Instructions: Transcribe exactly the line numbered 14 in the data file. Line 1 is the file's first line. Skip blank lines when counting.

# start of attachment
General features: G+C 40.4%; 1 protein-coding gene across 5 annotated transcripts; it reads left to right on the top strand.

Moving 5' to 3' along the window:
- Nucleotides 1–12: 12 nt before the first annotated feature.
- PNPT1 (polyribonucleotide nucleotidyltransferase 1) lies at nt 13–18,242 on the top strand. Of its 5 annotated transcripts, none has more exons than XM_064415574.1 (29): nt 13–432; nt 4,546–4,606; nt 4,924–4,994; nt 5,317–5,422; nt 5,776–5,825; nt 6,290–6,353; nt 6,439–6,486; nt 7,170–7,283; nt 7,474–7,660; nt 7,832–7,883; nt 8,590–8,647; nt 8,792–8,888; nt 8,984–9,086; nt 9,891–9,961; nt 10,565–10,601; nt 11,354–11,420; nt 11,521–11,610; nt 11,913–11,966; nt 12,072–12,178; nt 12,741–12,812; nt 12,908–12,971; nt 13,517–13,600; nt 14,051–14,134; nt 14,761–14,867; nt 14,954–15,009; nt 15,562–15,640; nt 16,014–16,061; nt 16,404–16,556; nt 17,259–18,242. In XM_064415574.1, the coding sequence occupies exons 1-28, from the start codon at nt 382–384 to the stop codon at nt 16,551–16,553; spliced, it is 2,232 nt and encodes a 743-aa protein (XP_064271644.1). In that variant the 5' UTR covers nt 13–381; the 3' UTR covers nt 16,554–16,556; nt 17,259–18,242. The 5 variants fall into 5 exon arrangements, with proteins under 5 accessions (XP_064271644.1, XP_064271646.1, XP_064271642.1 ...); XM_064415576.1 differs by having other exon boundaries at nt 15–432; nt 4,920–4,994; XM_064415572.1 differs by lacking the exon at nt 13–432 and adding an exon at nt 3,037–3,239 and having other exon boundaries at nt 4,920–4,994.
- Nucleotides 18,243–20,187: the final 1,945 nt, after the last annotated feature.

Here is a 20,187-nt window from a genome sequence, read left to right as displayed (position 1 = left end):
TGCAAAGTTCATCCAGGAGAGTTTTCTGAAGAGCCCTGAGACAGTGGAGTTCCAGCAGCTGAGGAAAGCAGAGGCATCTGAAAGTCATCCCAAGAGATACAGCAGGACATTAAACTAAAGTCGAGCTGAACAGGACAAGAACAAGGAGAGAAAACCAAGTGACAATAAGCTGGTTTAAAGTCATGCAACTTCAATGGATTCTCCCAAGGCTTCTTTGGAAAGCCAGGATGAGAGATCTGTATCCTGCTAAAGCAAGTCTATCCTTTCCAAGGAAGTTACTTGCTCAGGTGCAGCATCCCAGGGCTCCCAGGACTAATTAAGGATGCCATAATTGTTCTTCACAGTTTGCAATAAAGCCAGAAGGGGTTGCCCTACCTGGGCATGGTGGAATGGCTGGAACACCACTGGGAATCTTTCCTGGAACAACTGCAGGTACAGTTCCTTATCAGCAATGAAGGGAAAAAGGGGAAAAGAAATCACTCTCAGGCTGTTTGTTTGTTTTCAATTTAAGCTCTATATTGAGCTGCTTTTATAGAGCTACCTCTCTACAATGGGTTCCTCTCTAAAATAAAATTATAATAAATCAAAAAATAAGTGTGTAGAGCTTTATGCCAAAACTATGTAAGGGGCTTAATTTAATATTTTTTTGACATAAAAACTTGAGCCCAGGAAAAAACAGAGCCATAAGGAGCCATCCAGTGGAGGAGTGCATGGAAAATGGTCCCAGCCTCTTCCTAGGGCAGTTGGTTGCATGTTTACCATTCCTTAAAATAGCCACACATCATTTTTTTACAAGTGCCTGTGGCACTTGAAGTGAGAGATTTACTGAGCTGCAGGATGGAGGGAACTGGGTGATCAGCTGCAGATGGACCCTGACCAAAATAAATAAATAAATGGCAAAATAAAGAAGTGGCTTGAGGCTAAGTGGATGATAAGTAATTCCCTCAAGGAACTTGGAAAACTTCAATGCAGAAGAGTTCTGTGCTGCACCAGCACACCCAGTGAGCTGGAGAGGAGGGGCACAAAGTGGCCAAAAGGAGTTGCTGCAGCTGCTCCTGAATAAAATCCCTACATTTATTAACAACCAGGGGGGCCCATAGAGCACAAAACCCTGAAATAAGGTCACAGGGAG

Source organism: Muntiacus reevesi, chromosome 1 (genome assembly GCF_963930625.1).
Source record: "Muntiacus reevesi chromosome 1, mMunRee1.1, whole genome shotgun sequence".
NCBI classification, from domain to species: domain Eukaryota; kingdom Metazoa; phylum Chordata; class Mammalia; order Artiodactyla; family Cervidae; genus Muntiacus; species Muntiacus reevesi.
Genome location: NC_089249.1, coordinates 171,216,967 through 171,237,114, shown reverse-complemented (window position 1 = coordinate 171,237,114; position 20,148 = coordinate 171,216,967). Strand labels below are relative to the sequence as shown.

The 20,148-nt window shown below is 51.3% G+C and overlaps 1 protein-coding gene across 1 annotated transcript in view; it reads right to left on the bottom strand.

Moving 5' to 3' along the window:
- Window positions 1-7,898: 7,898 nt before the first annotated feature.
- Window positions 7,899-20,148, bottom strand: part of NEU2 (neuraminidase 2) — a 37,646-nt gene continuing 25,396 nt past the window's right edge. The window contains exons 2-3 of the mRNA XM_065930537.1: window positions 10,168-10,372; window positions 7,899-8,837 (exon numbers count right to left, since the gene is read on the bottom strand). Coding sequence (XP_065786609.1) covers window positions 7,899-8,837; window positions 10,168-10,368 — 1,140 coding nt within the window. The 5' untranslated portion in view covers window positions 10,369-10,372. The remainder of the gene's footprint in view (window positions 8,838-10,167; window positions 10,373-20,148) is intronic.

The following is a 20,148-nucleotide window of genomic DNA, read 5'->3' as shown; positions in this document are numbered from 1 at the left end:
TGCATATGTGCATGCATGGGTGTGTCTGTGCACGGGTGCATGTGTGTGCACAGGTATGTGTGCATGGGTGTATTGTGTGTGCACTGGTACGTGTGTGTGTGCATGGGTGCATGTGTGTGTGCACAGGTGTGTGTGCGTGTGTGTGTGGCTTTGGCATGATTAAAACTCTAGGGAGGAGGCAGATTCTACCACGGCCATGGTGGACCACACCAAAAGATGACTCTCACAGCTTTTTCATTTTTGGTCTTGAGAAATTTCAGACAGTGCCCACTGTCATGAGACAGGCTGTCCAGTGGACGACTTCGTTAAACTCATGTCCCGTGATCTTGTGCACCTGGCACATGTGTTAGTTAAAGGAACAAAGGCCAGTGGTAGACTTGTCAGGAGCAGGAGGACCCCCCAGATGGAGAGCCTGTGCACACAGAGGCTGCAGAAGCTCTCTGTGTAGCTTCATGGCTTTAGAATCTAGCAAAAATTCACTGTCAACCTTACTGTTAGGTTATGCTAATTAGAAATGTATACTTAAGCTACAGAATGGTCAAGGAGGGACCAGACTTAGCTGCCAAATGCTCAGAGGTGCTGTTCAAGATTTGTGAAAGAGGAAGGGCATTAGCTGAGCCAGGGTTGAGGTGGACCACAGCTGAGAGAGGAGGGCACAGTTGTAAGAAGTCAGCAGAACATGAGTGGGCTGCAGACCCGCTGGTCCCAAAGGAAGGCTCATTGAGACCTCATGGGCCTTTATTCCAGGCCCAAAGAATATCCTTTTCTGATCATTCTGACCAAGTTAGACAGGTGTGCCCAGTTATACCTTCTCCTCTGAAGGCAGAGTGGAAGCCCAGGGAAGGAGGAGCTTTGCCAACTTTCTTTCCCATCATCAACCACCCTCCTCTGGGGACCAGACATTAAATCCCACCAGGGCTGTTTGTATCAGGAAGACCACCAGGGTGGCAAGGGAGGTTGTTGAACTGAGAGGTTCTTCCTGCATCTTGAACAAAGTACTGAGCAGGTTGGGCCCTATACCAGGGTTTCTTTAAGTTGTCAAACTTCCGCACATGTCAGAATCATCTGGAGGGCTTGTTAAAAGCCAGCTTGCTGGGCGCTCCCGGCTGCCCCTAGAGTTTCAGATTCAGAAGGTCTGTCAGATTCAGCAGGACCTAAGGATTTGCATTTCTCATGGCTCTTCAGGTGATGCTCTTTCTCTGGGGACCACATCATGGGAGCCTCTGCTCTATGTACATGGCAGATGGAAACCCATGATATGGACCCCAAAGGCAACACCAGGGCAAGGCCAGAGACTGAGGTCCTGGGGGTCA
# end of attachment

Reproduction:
- Window positions 1-7,898: 7,898 nt before the first annotated feature.